"The character of the love of God depends on the respective weight that each group gives to the matriarchal and patriarchal aspects of religion." -Erich Fromm
The fourth thing to do if you want to kill the butterfly that you have caught in your net, and perhaps the most overlooked of all catching-and-killing tactics as we are often blinded by tradition and language we have never dared to question, is to elevate masculinity over femininity in describing the Godhead—to insist that God is somehow male, though each of us knows God most likely does not have a penis. Isn’t it interesting how disruptive it is to the ears when God is referred to as “She,” even though none of us would dare insist that God pees standing up or has a reproductive system that produces cosmic sperm? Isn’t it interesting how disruptive it was to mainstream Christianity when "God the Father" in The Shack was portrayed as an African American woman? The disruption says a lot about our culture, especially Christian culture and what it views as bedrock doctrine. Now, it should be said as a caveat that referring to God as “He” is not a bad thing. Gender is foundational to our understanding of the human experience, and giving God a gender personalizes our experience with the divine. Any language personalizing the God-experience is generally a good thing, reflecting the intimacy of the experience. But to say God is one gender and not another is a bad thing because it makes a conceptual idol out of our gendered god—boxing up a god of our own culture’s making and blinding us from all the beautiful traits of how God’s character (and Her experience with us) reflect the sacred feminine. Only teaching and preaching and learning based on a masculine God kills the butterfly we have caught in our nets. While using a gender can bring out more personalized language, it does not take long for this inspiration to birth an idol of understanding, which produces gaps in the mind—that’s why it’s called an idol. God most likely does not have a gender and is therefore not female, either, but to color in the conceptual gap and expand our view of God, we must awaken more to an understanding of God as Mother, for this feminine nature of the divine is what has been neglected. We project what we know onto reality, including our spiritual reality. As inspired as the biblical authors might have been—and I believe they were—their God is still inevitably a projection of their own culture. It was the men who went off to war and conquered their foe. It was the men who hunted. And it was mostly men who held positions of power, in government and in religion. Our ancestors wanted a powerful, conquering God who was in control (and perhaps we still do), who sat on his king-like throne and shouted orders—laws and commandments—down to those below, for structure and stability. And it is very likely that this was the type of God they needed at the time! A mystic, in fact, might not have been all that helpful! Yet now we need the mystics to help us dethrone the conceptual idols of our culture, idols that have been used to justify power, arrogance, and oppression. As Meister Eckhart prayed, “God, rid me of God.” Were the biblical writers wrong in their understanding of God? No. Are we more correct in our understanding of God? No. What’s most important is that our understanding of God keeps expanding. Once the expansion stops, idolatry begins. As Thomas Merton says, "Our idea of God tells us more about ourselves than about Him.” We see the world as we are, not as it really is. And so, in a patriarchal culture, you will inevitably end up with a patriarchal God, which is still unfortunately the case. The biblical writers understood their reality to be a three-tiered universe with God up above; and now we understand the universe to be ever-expanding, increasing in unity, complexity, and depth, as Rob Bell says in “Everything Is Spiritual.” Our new understanding of the universe, likewise, says a lot about our understanding of God. Leaps and bounds have been made since then to shed ourselves of the patriarchal ways that have mostly plagued human civilization; but, our culture is still patriarchal, even if it’s sometimes subtle. It was not that long ago, only three generations before, that women gained the right to vote in our country. Political positions are dominated by those who have historically been in power in this country from the start: white men. In my grammar classes growing up, I learned that the dominant pronoun when talking about someone whose gender was not important to identify was “he.” We’re still catching up to true equality. And it’s not just women who suffer from these trends. So do men. Growing up, culture implied that real men didn’t cry, that emotion was bad, and that counseling was for people with “problems”—it’s no wonder I spent many of my adult years suppressing my problems and in emotional turmoil. As one of my best friends says whenever she can tell that I’ve spiraled into a reckless masculine state of accomplishing, striving, or proving, “You just need the power of the sacred feminine, Steve.” As for Christian culture, things are far worse. I attended a church as a kid where it was apparent that only men were allowed to be priests. I attended another church as a teen where it was apparent that only men were allowed to be pastors. I remember a peer once innocently telling me that he wasn’t sure if a woman was allowed to do baptisms. I remember legitimately looking down upon a female Bible professor just because Paul said that he would not “permit a woman to teach”—it made me feel good to question someone’s legitimacy based on the Bible. As embarrassing as this is to admit, it does show just how toxic and dehumanizing biblical literalism can be and how attractive certainty is to the formative mind. Christian culture also fed me the lie that a man’s job was to lead a woman, which only gave men, including myself, even more of a false sense of superiority; which I admittedly, and perhaps unconsciously, took full advantage of! Is any of this a surprise when the theological starting place is a masculine God? Returning to the brokenness of men, maybe a starting place with a more feminine God would actually give men, in particular, permission to explore what Carl Jung called the “anima,” the unconscious feminine side of a man, a feminine energy that Jesus seemed to epitomize. Feminine energy is the language of the Trinity and is the energy we have failed as a culture to explore. God is Mother from the start, giving birth to all creation and longing for intimacy with the object of Her affection. Whereas the masculine mind gravitates toward performance, winning and losing, hierarchy, and tangible results, mothers know that abiding intimacy is far more important than control, advancement, or winning. As for Spirit, ruach—a feminine Hebrew word meaning breath, wind, or spirit—is ultimately what brings Adam to life in the Genesis poem. There are plenty of other linguistic examples just like this one! And, just as Mother God gave birth to creation, Mother Mary gave birth to Jesus Christ. Without divine Motherhood in the biblical narrative, there is no creation, and there is no Jesus. It is easy to see why Jesus was so agitating to a patriarchal culture based on power and dominance when you consider his rich feminine qualities: his ability to experience the breadth of his emotions (which was rarely anger, by the way, an historically masculine emotion), his radical humility, his redemptive nonviolence, his disregard for status, his disinterest to defeat his enemies (though the Jewish people wanted him to be a conquering savior), and his simple message to his followers to love and abide—a return to the divine womb, the Garden of intimate belonging after the religious elite made spirituality all about being right, a very masculine thing to do! Christ's radical message of love and humility was so maddening that the religious and governmental empires—controlled by men—partnered to crucify him. He didn’t belong. And then God used women to discover the empty tomb. Yet then, we turned this humble servant and suffering savior who washed the feet of his disciples into a victorious conqueror anyway because winning is all we know, and it feels so good to win. The Christian church, frankly, should be leading the way in demonstrating the “power” of the feminine, as the sacred feminine is literally breaking through their sacred text, time and time again (even in a culture that was more patriarchal than ours), yet our power structure as a church is deeply broken. The church has a lot to learn from corporate America and recent political trends! It’s important to accept that we, as a church, are often more of the oppressive empire than culture is—the kind of empire that Jesus critiqued and the kind of empire that ultimately killed him. And in killing God as Mother, we have formulated a starting place that has set people, women and men, up for failure. Unleashing the sacred feminine is where healing begins. We have not yet learned to explore the feminine energy that is animating each of us at the core. We have not yet dared to explore how more of a feminine disposition could heal so many wounds societally and religiously. It is time for us, like Mary, to give birth to a God in the wombs of our minds—a God that, like Jesus, shatters every construct, critiques every empire, and inspires us to be born again and experience something new. By Stephen Copeland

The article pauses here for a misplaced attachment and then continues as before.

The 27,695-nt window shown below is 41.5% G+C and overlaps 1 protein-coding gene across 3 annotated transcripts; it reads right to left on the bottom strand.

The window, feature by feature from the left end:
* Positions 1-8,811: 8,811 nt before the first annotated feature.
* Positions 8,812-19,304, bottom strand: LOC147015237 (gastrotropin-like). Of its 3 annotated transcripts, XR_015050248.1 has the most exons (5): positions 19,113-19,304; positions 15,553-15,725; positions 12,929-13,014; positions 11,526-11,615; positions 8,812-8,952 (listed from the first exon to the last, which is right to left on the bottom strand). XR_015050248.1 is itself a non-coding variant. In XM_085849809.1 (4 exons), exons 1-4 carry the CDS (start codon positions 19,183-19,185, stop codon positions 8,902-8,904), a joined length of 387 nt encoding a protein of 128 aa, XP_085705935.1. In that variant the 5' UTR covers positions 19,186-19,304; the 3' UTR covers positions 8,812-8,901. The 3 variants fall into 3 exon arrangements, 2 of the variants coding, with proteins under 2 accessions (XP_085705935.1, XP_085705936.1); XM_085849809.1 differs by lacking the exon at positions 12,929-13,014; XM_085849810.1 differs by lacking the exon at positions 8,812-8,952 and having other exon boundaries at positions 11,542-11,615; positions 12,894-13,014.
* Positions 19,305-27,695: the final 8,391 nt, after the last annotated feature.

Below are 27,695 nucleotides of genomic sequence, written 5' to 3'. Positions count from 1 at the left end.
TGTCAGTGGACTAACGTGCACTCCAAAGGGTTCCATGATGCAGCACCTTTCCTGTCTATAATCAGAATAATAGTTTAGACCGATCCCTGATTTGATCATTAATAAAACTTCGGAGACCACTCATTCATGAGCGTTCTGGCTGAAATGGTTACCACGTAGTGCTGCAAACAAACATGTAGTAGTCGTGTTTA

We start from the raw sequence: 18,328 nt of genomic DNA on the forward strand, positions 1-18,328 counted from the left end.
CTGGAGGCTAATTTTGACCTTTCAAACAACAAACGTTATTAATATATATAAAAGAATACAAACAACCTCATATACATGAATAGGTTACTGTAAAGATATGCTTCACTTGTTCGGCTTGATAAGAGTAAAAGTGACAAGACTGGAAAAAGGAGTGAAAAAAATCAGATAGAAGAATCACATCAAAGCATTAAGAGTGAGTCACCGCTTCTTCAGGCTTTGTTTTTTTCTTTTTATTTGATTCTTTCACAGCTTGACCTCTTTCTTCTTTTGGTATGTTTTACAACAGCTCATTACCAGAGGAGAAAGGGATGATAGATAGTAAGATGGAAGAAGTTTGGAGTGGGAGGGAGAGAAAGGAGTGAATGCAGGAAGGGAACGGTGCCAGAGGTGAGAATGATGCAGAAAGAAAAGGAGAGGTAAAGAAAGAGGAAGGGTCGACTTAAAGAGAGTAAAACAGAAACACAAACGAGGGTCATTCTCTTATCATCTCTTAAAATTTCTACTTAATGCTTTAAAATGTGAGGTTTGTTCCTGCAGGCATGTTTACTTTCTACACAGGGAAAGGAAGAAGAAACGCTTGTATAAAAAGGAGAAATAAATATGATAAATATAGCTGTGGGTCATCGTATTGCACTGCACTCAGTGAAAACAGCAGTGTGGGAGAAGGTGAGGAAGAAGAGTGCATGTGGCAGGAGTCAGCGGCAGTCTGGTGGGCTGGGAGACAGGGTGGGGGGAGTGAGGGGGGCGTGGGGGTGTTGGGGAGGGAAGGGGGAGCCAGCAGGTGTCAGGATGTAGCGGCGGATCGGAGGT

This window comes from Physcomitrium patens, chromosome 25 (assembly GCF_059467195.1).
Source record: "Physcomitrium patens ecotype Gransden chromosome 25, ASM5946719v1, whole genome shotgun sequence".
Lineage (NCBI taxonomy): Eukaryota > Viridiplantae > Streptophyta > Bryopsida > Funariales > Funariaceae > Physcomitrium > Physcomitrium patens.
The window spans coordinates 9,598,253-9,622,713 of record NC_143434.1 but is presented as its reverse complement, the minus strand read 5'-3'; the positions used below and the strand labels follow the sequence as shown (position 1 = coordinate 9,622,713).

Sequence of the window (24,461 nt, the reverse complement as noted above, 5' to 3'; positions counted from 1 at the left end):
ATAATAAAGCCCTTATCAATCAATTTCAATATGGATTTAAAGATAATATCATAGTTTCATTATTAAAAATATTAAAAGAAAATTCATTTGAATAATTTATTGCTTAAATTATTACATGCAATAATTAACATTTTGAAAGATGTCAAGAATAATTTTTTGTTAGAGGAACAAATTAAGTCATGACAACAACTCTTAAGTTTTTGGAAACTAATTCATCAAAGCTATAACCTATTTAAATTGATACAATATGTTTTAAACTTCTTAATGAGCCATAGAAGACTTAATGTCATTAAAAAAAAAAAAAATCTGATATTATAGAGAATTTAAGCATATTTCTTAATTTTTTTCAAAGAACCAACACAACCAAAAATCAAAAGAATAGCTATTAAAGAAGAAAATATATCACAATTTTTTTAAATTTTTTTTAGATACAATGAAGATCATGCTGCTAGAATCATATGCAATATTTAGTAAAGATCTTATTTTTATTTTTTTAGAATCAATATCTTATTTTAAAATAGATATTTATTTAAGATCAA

This essay was first published on www.copelandwrites.com.